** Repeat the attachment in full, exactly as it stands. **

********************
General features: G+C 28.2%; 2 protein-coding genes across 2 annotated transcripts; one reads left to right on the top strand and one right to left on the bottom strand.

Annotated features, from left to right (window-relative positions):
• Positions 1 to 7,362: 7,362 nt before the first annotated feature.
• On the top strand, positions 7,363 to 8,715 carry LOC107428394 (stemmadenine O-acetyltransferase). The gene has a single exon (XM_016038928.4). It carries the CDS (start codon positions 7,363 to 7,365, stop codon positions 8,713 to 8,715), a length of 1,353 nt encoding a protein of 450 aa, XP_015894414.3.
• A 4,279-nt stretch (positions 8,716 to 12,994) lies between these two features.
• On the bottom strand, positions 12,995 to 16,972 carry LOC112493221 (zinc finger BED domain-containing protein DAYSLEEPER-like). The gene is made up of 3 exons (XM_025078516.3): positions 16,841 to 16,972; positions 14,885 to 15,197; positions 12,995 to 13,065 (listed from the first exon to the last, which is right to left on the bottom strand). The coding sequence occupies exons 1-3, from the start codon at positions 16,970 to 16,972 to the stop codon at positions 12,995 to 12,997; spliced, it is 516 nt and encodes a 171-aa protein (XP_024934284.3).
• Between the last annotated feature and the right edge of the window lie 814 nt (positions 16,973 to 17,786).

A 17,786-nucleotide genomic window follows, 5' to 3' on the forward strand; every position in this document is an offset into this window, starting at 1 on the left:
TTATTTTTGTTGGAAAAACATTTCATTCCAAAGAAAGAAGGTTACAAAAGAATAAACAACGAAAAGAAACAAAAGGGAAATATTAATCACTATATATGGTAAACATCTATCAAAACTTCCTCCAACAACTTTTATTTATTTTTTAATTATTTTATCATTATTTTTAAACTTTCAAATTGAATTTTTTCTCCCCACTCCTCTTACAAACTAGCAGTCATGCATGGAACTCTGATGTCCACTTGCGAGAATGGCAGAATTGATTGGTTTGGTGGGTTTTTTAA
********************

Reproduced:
General features: G+C 28.2%; 2 protein-coding genes across 2 annotated transcripts; one reads left to right on the top strand and one right to left on the bottom strand.

Annotated features, from left to right (window-relative positions):
• Positions 1 to 7,362: 7,362 nt before the first annotated feature.
• On the top strand, positions 7,363 to 8,715 carry LOC107428394 (stemmadenine O-acetyltransferase). The gene has a single exon (XM_016038928.4). It carries the CDS (start codon positions 7,363 to 7,365, stop codon positions 8,713 to 8,715), a length of 1,353 nt encoding a protein of 450 aa, XP_015894414.3.
• A 4,279-nt stretch (positions 8,716 to 12,994) lies between these two features.
• On the bottom strand, positions 12,995 to 16,972 carry LOC112493221 (zinc finger BED domain-containing protein DAYSLEEPER-like). The gene is made up of 3 exons (XM_025078516.3): positions 16,841 to 16,972; positions 14,885 to 15,197; positions 12,995 to 13,065 (listed from the first exon to the last, which is right to left on the bottom strand). The coding sequence occupies exons 1-3, from the start codon at positions 16,970 to 16,972 to the stop codon at positions 12,995 to 12,997; spliced, it is 516 nt and encodes a 171-aa protein (XP_024934284.3).
• Between the last annotated feature and the right edge of the window lie 814 nt (positions 16,973 to 17,786).

A 17,786-nucleotide genomic window follows, 5' to 3' on the forward strand; every position in this document is an offset into this window, starting at 1 on the left:
TTATTTTTGTTGGAAAAACATTTCATTCCAAAGAAAGAAGGTTACAAAAGAATAAACAACGAAAAGAAACAAAAGGGAAATATTAATCACTATATATGGTAAACATCTATCAAAACTTCCTCCAACAACTTTTATTTATTTTTTAATTATTTTATCATTATTTTTAAACTTTCAAATTGAATTTTTTCTCCCCACTCCTCTTACAAACTAGCAGTCATGCATGGAACTCTGATGTCCACTTGCGAGAATGGCAGAATTGATTGGTTTGGTGGGTTTTTTAA